Aisling decides to try and rescue the real Erin from the evil Shadow People holding her prisoner, but it won't be easy because the faeries and the Shadow People are at war.
Alezair is a super-human soldier from the Nexus, available for hire to powerful beings in the collection of parallel universes known as the Multiverse...moreAlezair is a super-human soldier from the Nexus, available for hire to powerful beings in the collection of parallel universes known as the Multiverse. While on a mission Alezair is attacked, nearly killed and later recruited by a beautiful girl named Leid (pronounced ‘lied’). She takes him to her home in Purgatory, and makes him a member of the Jury, a tiny governing body that oversees the Eternal War between Heaven and Hell.
Alezair is transformed into an even more powerful, near-immortal being called a Vel’Haru. For over a century Leid trains him to be a Judge, whose duties not only include presiding over the legal cases of Archaeans (angels) and the Fallen (demons), but travelling within the Multiverse and executing beings who are in violation of the Code. According to the Code, Celestials are forbidden from directly influencing their creations in a bid to win their souls. This includes things like “demon possession, and even that stunt Heaven pulled with Jesus Christ”.
But Son-of-God stunts aside, Hell has a huge lead on Heaven in terms of soul points, even without Code-violations. Sinful things just tend to be instinctual and neither the threat of eternal suffering or the promise of eternal bliss has proven particularly persuasive. So when lesser demons start committing a few suspicious Code violations, Heaven tries to use it to their advantage in Court, proposing a new law that will have a drastic effect on the Eternal War. Alezair finds himself caught up in a tumultuous time, and he hasn’t even finished his training. He’s also plagued by an attraction to Leid that suggests they once had an intimate relationship. However, she only ever treats him with cool, efficient indifference, revealing nothing about herself, or the history of how the Vel’Haru ended up in Purgatory.
This is a difficult book for me to rate and review, because I’m not quite sure what to make of it. There were aspects of it that I disliked or found odd, but I can't deny that I had a good time reading it overall.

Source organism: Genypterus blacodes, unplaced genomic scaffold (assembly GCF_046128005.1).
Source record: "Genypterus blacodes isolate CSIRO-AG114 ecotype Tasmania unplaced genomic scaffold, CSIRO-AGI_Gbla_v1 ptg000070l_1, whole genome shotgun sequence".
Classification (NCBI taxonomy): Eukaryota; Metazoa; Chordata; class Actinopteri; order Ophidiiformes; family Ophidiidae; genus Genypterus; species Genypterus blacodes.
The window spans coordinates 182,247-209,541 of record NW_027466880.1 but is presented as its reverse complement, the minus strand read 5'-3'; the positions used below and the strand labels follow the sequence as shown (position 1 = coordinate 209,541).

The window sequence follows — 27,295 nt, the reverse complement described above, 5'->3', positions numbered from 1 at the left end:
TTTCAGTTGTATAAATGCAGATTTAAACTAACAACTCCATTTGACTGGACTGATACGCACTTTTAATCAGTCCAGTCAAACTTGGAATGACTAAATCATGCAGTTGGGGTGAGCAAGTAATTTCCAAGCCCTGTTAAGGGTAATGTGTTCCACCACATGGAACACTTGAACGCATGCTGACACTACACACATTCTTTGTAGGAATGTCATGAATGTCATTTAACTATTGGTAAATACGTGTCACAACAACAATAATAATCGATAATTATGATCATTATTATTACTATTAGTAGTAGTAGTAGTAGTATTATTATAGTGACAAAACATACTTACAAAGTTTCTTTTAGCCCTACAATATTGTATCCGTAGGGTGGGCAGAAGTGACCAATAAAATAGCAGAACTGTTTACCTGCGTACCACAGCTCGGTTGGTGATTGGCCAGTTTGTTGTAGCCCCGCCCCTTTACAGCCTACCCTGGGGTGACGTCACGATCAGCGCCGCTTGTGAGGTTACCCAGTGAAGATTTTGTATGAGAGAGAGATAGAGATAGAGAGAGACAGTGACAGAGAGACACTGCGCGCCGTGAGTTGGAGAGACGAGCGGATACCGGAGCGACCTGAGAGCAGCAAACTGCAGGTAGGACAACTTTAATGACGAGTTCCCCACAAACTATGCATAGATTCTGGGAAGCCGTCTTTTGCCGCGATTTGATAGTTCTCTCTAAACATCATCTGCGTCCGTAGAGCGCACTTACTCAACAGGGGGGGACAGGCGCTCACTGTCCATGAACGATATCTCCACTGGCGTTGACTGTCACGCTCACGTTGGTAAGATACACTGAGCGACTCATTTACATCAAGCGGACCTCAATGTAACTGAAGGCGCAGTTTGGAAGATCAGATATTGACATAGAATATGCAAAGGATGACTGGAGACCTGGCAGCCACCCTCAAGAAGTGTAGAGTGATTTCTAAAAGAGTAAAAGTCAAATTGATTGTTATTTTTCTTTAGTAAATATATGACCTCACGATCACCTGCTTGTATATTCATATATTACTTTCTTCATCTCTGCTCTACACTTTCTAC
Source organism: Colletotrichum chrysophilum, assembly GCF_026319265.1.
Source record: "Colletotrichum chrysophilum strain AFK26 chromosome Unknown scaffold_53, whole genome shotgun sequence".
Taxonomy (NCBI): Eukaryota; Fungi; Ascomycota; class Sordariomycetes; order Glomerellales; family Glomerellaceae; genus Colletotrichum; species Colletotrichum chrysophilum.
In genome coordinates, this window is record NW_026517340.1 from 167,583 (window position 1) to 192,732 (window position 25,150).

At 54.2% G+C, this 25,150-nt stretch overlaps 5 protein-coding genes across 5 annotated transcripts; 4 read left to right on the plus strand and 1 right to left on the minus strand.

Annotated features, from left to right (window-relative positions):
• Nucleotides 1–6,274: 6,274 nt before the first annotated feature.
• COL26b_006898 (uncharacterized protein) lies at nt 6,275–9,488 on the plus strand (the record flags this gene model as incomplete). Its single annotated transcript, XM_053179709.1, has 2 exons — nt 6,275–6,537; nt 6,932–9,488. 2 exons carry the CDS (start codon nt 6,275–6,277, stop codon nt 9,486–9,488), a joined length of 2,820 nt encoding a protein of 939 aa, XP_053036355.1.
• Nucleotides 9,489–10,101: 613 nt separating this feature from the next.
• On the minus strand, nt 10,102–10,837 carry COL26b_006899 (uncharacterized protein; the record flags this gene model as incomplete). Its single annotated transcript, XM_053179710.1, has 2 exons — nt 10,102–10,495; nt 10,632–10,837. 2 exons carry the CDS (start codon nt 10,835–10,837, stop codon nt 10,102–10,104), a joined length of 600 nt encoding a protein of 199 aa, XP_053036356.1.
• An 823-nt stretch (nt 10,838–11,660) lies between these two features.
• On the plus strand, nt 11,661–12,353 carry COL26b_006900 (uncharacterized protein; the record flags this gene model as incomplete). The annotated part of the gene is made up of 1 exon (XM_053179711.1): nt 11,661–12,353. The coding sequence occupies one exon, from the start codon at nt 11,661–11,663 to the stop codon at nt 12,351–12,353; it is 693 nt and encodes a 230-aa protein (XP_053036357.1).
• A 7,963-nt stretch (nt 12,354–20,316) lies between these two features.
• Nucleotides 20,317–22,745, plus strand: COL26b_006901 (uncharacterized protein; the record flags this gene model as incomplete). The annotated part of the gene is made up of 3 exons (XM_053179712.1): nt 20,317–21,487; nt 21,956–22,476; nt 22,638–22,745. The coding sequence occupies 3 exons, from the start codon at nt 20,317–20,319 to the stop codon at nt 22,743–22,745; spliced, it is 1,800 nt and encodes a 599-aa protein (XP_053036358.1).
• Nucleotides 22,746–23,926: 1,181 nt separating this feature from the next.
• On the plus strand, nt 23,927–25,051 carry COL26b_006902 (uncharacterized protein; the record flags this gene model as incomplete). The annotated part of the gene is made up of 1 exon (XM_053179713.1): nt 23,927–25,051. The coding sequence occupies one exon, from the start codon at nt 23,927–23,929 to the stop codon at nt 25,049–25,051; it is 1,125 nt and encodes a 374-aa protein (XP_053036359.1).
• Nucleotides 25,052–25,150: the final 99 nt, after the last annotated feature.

It's got great ingredients for an entertaining read - a feisty, sexy heroine, demonic vampires (with another twist on the vampire mythos), a relentles...moreIt's got great ingredients for an entertaining read - a feisty, sexy heroine, demonic vampires (with another twist on the vampire mythos), a relentless pace and loads of action - but it just didn't work for me. I didn't like Cheryl, the writing got on my nerves, and it has a strong Christian theme which didn't bother me too much but did nothing to win my favour. On the positive side, the plot is serious, and not just a front for a supernatural love triangle, which seems to have become the cliche of vampire fiction these days.
Overall, a decent read, with some very interesting, even entertaining essays, and some dull ones. There wasn't really anything new here for me, except...moreOverall, a decent read, with some very interesting, even entertaining essays, and some dull ones. There wasn't really anything new here for me, except for the anecdotes, stories and reports that Hitchens uses to support his claim. However, although I agree with a lot of what he says, he is (or rather, was) quite a jackass. I felt this way when I first heard him speak, and this book proved that my first impressions were accurate. He's very dismissive of the people and doctrines he's writing against, calling many religious figures names or describing them with demeaning adjectives, and writing off their ideas and beliefs as "nonsense", "rubbish", "pathetic", etc. Again, this is not necessarily undeserved and sometimes it's quite amusing in a snooty sort of way. Hitchens's nickname "Hitch Bitch" really was rather apt.